Perhaps the most immersive DLC since Alexander, Caesar in Gaul is TW's vision of "Commentarii de Bello Gallico" written by none other, Julius Caesar himself. Okay okay... Its Unit Roster is not as diverse as the main Campaign or Imperator. Some features could have been integrated to the main game, such as winter attrition or the mini-campaign itself, for that matter.

Get it on discount, around 10 USD.
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king- murrieta
Posted: June 29
how come i just bought this dlc and some others but ut telling me to restart my rome total war
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Posted: May 8
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Indoctrinate American Youth
Posted: April 18
The only reason you would play this campaign is to play with less btw turn loading times
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Posted: March 14
I would get Hannibal at the Gates instead. This DLC seems fun but it isn't, I just wasn't drawn in to it like the other campaigns. The only good that I got out of this was the battle of Alesia. Please get some other DLC than this one.
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Scarlet Pumpernickle
Posted: February 23
There's not much one really needs to say about campaign DLCs for the Total War series. They're always pretty much an elaboration on the same period the initial game is set in, but blows up a specific area (in this case Roman period France and Germany) so you can focus on notorious campaigns of historical figures. In this one, it's Caeser in Gaul, the quintessential campaign for any fan of Roman history.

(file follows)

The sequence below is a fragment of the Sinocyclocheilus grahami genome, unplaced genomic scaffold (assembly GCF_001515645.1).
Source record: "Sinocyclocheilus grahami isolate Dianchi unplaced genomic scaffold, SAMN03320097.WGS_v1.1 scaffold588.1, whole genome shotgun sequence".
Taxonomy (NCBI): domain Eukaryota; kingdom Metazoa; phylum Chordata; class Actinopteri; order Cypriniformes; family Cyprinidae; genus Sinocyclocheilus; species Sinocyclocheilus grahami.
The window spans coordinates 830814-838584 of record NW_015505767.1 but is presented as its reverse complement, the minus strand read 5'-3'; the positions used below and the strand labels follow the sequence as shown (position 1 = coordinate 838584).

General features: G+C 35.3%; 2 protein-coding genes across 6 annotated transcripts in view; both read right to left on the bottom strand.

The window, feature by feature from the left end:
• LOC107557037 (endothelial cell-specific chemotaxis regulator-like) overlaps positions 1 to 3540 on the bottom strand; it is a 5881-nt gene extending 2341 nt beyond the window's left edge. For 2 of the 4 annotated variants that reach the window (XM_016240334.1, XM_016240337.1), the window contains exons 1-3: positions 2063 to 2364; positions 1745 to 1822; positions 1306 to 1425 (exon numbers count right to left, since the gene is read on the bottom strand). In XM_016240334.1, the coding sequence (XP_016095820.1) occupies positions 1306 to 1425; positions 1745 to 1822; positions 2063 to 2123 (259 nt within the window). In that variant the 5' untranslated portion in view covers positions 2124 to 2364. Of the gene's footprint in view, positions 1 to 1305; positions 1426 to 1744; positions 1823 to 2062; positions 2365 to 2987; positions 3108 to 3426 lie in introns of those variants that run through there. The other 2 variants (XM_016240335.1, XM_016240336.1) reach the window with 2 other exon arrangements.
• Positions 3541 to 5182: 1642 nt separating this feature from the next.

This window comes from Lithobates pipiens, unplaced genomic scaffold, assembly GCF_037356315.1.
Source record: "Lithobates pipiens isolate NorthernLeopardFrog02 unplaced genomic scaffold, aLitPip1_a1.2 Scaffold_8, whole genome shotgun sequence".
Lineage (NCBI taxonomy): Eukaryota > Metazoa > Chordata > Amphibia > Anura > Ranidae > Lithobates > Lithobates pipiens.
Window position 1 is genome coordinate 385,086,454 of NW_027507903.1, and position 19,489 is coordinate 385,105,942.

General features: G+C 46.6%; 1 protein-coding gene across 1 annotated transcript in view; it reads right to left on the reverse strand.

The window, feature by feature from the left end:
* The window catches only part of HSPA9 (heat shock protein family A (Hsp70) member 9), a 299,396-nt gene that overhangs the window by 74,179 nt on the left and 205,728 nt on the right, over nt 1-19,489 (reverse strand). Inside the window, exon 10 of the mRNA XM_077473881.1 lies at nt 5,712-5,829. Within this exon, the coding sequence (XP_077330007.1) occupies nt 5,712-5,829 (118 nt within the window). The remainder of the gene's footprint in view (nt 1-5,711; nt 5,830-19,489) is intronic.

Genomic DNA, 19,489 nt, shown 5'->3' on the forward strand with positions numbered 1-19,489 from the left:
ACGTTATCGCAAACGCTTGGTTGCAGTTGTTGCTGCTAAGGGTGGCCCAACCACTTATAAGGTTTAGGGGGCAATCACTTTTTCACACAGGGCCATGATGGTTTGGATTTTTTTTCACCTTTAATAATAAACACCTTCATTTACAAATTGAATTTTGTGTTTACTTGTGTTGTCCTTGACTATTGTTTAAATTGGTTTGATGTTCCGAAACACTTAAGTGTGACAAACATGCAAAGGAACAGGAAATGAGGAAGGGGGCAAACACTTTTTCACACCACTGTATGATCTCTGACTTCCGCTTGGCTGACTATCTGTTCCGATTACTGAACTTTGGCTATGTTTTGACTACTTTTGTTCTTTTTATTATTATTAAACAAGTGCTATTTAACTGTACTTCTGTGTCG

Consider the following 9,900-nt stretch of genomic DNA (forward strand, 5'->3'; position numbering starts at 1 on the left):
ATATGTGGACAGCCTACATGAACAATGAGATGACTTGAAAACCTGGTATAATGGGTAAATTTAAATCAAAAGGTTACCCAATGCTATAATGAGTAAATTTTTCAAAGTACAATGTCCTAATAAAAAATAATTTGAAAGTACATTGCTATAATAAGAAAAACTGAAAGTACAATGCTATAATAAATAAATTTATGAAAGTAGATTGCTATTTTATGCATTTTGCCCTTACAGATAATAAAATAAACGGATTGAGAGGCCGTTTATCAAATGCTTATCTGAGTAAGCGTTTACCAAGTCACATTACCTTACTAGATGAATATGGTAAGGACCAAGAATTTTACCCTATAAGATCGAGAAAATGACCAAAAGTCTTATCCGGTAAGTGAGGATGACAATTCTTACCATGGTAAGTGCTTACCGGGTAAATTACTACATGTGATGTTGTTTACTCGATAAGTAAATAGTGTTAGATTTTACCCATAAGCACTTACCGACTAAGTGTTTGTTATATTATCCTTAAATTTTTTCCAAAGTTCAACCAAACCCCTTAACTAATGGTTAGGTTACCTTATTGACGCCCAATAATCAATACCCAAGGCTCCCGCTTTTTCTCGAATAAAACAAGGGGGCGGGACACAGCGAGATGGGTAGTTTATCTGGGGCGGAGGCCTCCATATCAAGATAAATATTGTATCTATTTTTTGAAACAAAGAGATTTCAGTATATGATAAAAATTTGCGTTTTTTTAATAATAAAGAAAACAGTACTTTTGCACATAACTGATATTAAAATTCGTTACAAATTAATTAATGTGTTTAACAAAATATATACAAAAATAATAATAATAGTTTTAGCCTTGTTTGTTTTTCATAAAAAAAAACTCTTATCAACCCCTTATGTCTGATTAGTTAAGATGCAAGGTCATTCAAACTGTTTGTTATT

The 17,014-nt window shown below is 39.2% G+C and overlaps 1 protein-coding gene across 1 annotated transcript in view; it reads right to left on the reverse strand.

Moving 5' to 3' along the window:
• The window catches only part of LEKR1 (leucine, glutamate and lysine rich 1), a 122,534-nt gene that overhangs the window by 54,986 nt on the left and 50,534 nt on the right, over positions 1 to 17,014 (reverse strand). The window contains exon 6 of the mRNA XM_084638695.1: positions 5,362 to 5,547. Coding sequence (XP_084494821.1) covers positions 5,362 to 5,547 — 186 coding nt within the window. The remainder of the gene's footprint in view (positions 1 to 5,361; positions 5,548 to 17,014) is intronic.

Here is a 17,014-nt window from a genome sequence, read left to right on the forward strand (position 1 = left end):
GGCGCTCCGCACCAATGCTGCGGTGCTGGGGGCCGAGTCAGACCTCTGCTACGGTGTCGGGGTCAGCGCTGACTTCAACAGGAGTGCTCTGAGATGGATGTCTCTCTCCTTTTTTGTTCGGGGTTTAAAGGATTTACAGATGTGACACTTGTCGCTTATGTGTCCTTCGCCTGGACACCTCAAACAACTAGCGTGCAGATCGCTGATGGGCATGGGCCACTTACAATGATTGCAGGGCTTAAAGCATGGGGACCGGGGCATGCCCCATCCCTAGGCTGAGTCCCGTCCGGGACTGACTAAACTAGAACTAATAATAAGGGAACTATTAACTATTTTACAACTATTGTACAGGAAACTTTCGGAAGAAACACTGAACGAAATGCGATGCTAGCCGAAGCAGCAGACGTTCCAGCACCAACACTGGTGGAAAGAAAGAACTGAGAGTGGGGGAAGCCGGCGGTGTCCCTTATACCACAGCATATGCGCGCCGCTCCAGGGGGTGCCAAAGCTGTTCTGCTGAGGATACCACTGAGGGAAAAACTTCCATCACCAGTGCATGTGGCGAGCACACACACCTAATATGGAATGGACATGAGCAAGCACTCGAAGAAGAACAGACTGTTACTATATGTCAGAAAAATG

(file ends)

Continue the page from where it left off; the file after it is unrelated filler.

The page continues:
Basically, if you enjoyed Rome 2, you're going to enjoy this campaign. You get to spend a bit more time focusing on certain aspects of heroes and units while returning to the multiple turns per year model they utilized in Napoleon and Shogun 2. This was a good move in my opinion, as my least favorite part of Rome 2 Grand Campaign is the 1 turn = 1 year.

I give this one the recommendation, and if you're a fan of Total War then you can feel secure in your purchase.